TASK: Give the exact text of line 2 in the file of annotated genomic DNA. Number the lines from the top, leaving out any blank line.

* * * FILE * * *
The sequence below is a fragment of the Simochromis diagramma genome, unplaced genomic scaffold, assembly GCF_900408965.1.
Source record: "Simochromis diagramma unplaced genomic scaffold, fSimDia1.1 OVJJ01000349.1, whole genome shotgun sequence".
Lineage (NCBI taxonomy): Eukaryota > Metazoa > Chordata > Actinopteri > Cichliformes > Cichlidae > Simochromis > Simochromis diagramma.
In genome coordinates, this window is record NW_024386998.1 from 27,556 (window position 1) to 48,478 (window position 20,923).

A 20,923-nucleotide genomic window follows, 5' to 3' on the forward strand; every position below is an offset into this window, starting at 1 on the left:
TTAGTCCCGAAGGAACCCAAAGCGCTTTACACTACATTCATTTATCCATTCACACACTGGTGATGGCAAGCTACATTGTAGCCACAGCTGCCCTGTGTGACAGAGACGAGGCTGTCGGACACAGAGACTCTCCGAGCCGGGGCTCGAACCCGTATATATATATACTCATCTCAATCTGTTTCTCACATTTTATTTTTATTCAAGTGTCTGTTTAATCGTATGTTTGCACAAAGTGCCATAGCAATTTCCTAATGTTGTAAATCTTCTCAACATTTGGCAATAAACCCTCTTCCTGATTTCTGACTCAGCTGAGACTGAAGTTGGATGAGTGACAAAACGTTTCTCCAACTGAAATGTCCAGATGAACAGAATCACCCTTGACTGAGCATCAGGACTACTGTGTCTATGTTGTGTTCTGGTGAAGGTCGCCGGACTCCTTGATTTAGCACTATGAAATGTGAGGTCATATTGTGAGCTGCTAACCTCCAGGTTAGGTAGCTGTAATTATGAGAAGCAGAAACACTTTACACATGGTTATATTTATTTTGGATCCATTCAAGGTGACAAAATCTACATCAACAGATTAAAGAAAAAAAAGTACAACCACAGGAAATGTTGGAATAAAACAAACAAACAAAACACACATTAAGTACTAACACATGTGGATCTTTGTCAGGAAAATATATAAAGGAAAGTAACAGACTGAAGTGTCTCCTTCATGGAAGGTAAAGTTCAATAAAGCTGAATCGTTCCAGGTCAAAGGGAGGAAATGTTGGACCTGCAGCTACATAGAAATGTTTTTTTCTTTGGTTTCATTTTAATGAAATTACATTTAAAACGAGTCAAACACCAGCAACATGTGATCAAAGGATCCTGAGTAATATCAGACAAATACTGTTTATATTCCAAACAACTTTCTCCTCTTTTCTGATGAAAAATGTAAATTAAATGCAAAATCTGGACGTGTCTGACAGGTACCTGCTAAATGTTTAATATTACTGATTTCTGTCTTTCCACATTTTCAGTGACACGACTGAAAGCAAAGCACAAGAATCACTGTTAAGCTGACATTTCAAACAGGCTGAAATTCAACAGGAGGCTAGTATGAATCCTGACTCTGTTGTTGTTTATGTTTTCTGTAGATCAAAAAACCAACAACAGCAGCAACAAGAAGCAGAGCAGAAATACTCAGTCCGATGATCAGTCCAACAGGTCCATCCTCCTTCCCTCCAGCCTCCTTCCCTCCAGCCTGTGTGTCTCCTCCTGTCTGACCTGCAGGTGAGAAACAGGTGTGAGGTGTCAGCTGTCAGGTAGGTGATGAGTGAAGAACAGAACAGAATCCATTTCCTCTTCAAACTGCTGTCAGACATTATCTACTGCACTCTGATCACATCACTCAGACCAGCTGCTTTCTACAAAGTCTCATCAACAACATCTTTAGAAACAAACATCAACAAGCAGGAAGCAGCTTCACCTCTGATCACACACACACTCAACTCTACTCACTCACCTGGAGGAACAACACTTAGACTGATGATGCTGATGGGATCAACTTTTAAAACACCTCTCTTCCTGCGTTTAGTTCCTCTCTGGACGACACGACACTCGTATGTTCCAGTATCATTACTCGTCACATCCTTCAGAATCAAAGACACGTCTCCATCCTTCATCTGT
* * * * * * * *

Source record: "Simochromis diagramma unplaced genomic scaffold, fSimDia1.1 OVJJ01000349.1, whole genome shotgun sequence".